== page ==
Photo by Monica Jamison

Since 2013, Tech students have been featured in Khayaal, a platform for South Asian classical music, which includes Carnatic and Hindustani music.

Carnatic music is a faster-paced genre from southern India while Hindustani is slower and comes from northern India with Persian and Mughal influences.

The first Carnatic and second performance of the night featured violinist Aditya Krishnan, whose skill on the Carnatic violin was impressive. Accompanied by Prahalad Ram on the mridangam, a two-sided drum, Krishnan delivered a flurry of notes, resonating in the audience.

The second featured performer and fifth overall, Anjana Nagaraja, had a pleasant voice. She performed Carnatic vocals in four different songs in her set. Though placed after a refreshing chai intermission, her set lasted a considerable amount of time.

Krishnan, the talented violinist, returned for the sixth overall performance accompanying Carnatic vocalist Vunya Srinivasa. In harmony instead of the lead this time, the violin perfectly tracked the vocalization, adding another dimension to the performance.

On the other hand, the Hindustani performances were slower — by a large margin. The main melody is repeated to form a song with small variations each time. The idea is to explore what is possible by slightly deviating from the melody in each iteration. However, to the untrained or unfamiliar ear, it does sound like the exact same melody each time.

The first Hindustani set, with vocals by Milap Rane, took listeners on an emotional journey. Rane, in addition to seemingly every other musician and vocalist at Khayaal, has trained under the best in the world.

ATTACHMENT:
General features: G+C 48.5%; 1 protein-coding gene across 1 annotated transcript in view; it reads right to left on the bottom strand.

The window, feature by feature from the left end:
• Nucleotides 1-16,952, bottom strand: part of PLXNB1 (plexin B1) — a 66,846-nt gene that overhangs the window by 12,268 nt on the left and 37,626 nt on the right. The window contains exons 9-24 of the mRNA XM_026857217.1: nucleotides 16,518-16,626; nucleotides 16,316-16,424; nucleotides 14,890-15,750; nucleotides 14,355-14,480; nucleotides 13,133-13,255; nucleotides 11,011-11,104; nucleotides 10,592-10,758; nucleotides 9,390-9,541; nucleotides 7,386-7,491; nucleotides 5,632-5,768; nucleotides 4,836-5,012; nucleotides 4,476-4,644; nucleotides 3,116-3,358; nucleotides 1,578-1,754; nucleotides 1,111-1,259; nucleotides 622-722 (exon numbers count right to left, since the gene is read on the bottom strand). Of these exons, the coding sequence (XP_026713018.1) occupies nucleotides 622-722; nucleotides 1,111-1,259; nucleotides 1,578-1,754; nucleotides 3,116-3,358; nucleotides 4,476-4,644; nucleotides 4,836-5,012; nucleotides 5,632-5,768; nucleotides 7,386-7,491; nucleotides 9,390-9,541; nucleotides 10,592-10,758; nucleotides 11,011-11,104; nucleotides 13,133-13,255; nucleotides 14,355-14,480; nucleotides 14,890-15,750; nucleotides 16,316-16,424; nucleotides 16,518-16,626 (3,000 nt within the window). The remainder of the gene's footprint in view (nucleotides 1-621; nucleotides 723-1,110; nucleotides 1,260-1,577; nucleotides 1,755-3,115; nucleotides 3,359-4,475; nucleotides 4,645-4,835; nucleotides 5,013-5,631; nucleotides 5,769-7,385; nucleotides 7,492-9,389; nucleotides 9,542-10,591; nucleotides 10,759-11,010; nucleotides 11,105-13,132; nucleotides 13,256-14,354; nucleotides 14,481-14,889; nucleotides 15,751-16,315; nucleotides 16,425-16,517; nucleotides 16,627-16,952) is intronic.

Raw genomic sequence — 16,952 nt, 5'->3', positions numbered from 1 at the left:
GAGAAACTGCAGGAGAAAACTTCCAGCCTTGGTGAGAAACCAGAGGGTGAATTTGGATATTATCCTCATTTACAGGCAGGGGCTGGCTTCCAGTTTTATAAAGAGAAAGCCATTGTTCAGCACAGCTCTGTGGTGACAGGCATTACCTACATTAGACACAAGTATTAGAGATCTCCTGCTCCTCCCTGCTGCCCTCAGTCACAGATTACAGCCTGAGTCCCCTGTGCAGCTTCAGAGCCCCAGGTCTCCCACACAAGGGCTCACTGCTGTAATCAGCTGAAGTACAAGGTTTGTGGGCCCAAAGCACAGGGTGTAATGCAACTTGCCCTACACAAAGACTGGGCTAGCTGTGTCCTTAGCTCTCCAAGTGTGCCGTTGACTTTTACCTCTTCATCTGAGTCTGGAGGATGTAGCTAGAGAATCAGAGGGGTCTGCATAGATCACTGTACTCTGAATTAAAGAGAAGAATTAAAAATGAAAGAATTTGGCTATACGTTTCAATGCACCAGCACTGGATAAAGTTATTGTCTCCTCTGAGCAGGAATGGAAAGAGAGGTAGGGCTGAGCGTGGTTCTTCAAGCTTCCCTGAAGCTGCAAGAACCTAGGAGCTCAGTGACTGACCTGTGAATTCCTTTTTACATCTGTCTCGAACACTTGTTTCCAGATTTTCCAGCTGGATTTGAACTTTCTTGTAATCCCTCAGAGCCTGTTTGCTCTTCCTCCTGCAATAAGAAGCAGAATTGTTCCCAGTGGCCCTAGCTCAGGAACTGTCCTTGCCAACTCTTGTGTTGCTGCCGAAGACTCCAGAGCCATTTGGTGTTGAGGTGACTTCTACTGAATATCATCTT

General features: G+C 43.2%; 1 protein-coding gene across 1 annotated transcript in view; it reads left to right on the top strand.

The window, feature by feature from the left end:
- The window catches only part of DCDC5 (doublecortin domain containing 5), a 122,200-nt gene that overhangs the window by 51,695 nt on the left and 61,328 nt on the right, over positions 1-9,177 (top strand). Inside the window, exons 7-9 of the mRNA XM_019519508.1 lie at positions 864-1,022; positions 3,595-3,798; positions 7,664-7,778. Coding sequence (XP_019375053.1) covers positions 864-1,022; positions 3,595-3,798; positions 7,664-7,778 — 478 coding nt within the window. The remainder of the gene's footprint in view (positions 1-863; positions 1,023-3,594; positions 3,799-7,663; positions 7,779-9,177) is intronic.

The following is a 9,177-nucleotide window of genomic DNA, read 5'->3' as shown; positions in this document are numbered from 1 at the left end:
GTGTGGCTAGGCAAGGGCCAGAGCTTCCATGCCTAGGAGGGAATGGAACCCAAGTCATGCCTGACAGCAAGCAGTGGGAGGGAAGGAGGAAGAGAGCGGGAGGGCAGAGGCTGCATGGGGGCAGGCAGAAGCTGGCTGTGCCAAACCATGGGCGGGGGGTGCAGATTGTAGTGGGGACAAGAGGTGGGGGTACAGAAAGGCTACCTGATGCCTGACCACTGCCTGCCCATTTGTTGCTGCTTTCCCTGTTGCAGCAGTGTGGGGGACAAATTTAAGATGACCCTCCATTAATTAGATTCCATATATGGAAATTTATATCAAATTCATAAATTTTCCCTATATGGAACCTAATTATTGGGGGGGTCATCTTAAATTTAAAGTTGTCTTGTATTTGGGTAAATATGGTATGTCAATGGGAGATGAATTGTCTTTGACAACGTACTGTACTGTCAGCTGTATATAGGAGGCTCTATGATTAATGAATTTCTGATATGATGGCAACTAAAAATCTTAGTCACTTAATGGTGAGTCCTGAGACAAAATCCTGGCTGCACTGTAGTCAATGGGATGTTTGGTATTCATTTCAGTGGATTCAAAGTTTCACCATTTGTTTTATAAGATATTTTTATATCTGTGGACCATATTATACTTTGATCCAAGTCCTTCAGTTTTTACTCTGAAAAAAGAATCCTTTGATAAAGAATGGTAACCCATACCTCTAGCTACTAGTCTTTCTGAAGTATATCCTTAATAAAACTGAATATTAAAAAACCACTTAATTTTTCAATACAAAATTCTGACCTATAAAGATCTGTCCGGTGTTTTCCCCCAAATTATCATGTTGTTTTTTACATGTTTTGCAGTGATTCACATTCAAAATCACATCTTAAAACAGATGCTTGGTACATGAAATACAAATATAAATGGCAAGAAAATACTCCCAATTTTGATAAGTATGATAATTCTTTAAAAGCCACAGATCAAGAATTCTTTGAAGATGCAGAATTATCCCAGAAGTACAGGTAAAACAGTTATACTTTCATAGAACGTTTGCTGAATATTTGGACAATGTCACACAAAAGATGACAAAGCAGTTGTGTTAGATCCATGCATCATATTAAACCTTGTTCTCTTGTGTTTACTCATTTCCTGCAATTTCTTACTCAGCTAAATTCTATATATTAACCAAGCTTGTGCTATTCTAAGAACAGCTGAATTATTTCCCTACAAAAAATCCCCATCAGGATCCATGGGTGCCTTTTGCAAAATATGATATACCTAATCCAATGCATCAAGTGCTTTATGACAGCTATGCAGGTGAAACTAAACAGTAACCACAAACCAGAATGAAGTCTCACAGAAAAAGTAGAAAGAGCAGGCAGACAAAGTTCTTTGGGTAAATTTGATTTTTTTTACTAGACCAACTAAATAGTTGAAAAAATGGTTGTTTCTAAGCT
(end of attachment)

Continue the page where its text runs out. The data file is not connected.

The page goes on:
However, the journey did not seem to have a destination. Because the melody repeats continually, it was difficult to tell when a song would actually end. There is no sense of progression to those who have not heard the songs previously, a common trend in the Hindustani sets at the event.

The longest performance of the night was the second Hindustani set, featuring vocalist Usha Joshi Balakrishnan; her three songs lasted 40 minutes. While the songs are traditionally that length, even she seemed to check her watch 30 minutes in. Many in the audience were restless — or resting.

Sitarist Adam Afshar, the third Hindustani act, gave a more lively performance than the previous, a nice reprieve in duration.

Hindustani music is a niche within a niche, and the song length is part of the genre. Although the event ran over by 90 minutes, this deviation was expected. It would be myopic to directly criticize the length as someone unfamiliar with the genre because that is part of the genre itself.

At the same time, however, the length makes the genre a bit foreboding to those not already accustomed to it. Khayaal organizers surely had to balance these aspects when scheduling the performances. A compromise was the final act, RAS, a Hindustani fusion group.

In a departure from the previous Hindustani performances, Anosh Daruwalla played an electric guitar. Along with Rohit Bhat on the tabla (small drums) and Souryadeep Bhattacharyya on the sarod (a 25-string instrument), their two songs were refreshing, Hindustani but with blues and rock influences. It was then ironic that the most widely approachable performance was saved until four hours after the event began.

Overall, Khayaal was pleasantly familiar to the families of the performers, though newcomers may be put off by its long duration despite the excellence in music.

If the goal for future organizers of Khayaal is to engage a larger audience, they will have to balance tradition with the expectations of the Western crowd.